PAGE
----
I don't know that there's any actor whose voice I love hearing more than that of Brian Cox. Even when he plays madmen like Hannibal Lector (spelled Lektor back then) in Michael Mann's "Manhunter," there's something soothing about the Scottish actor's voice. It's the same for his characters--it's seldom that he plays anyone out and out crazy or off-kilter without at least a dose of that easy sly, cool, charm (his best role might be as the sadistic announcer in the PS2 game "Manhunt").
That charm is on display as criminal patriarch Harry Montebello in the Australian series "The Straits," which recently concluded on Hulu. I spoke with Cox about playing the head of an Australian crime family as well as his work on the docudrama about the origins of "Doctor Who" on the BCC (and how misreading his contract accidentally got him a role on a recent season of the series).
When I spoke with Cox, it was during a break in filming for "An Adventure in Space and Time," the Terry McDonough-directed feature written by "Sherlock" co-creator Mark Gatiss. That film, part of the BBC's 50th anniversary celebration for "Doctor Who," chronicles the creation of the series back in 1963. Cox plays Sydney Newman, who was the head of BBC Drama during the mid-60's. Around that time, Cox was a student and didn't get the bug for the series as many young people in the U.K. did at the time. But he has that tendency to describe each Doctor with the possessive, saying that his eldest son's Doctor was Tom Baker.
It was his second experience with the world of "Doctor Who," after a fateful misreading of his contract lead to Cox playing the voice of the telepathic Ood in "The End of Time." "That was an accident," he laughs. "I thought I was actually doing a commercial for 'Doctor Who,' I didn't realize I was appearing in it until I got to the studio."
There was no room for fandom when he was younger--Cox tells me that early on, the only thing that interested him was acting. "I've been in the theater for over 50 years," he says, confessing that his earliest conscious memory is of wanting to act. Over the years, he's had the chance to play quite a few geek-friendly and out there roles, meaty characters who steal the scenes--from Weapon X director William Stryker in "X2" to his turn as a mad, deposed monarch in the short-lived NBC miniseries "Kings."
But he likes to mix it up: "I've been doing this television comedy series for the BBC out in Scotland, something that's called 'Bob's Servant Independent.' And the irony is that this guy, he comes from my hometown--in 50 years it's the first time I've ever done anything in my hometown." Looking back on his career, Cox says that the nice thing about it is how it's allowed him to take these kinds of chances with off-the-beaten path parts so he's not simply typecast as one type of character or another.
It works for Cox, who sees every role as a job, not some second identity that needs to be occupied. There's a great "Esquire" piece from last year where the actor talked about his profession as the "job of pretending." He got a chuckle out of Daniel Day-Lewis BAFTA acceptance speech where the actor joked that for the past 55 years, he's been playing himself non-stop, poking fun at a reputation for living as his characters for the duration of his roles.
Cox doesn't go in for that kind of habitation, but he says he wouldn't decry anyone else's process--he just doesn't see it as being all that complex. "Children don't have the problem with acting that grownups have--it is the act of pretending, children do it[...] You never see them research characters. They simply use their imaginations." He says as actors, adults tend to forget the power of imagination, that they too often get tripped up by trying to find the psychology of a character--what happened to them as a child.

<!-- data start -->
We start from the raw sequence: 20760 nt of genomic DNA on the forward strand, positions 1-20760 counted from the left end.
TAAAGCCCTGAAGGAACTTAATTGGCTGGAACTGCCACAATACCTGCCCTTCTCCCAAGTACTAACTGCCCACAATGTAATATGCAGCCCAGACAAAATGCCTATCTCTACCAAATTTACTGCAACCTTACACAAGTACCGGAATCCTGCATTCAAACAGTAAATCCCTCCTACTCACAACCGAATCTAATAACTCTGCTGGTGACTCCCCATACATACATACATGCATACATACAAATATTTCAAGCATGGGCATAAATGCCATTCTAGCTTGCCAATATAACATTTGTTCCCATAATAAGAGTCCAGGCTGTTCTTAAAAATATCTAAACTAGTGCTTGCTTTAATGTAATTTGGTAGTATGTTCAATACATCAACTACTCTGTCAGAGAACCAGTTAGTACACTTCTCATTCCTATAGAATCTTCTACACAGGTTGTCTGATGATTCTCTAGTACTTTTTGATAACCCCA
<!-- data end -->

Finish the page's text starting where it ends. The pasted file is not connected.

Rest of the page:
He's deliberate in his choices in roles, saying that when he made the move to Hollywood in the mid-90's (by then he was in his 50's with a distinguished career in U.K. films), he wasn't concerned about the size of the roles, but instead their shapes. If a role was clearly defined, he would be attracted to it regardless of the amount of time he had onscreen. He looks back at the words of filmmaker Michael Powell who said that "There are no big parts or small parts--only long parts and short parts." Cox wants to make sure that whether his part is big or small in a movie, it's clearly defined and makes an impact on the audience.
He was attracted to George Montebello of "The Straits" because of the character's archetype, describing him as "a guy who's always been on the run in this strange part of Northern Australia." George meets a woman, falls in love, and starts a dynasty, of sorts, building a smuggling empire out in the wild.
Cox laments that he only got the 10 episodes to play George (the series' Australian backers at ABC One decided not to pick it up for a second season at the end of last year). "To me, it kind of has an equal standing of 'The Sopranos' or any of those things," Cox says about the dynastic crime drama. "I thought it was very much of its own character," he adds, saying that he was pleased with how the show represented the rich diversity of the continent, particular with the mixed ethnicity family George establishes out in the straits. For all of its crime trappings, Cox sees the show as a "parable of business," an allegory for making money.
He has these parting words for anyone on the fence about seeing "The Straits," offering "It shows all aspects of that life, and all of the characters involved. It's very unique, it's very unique to Australia. No other place can do it."
You can view "The Straits" on Hulu Plus here.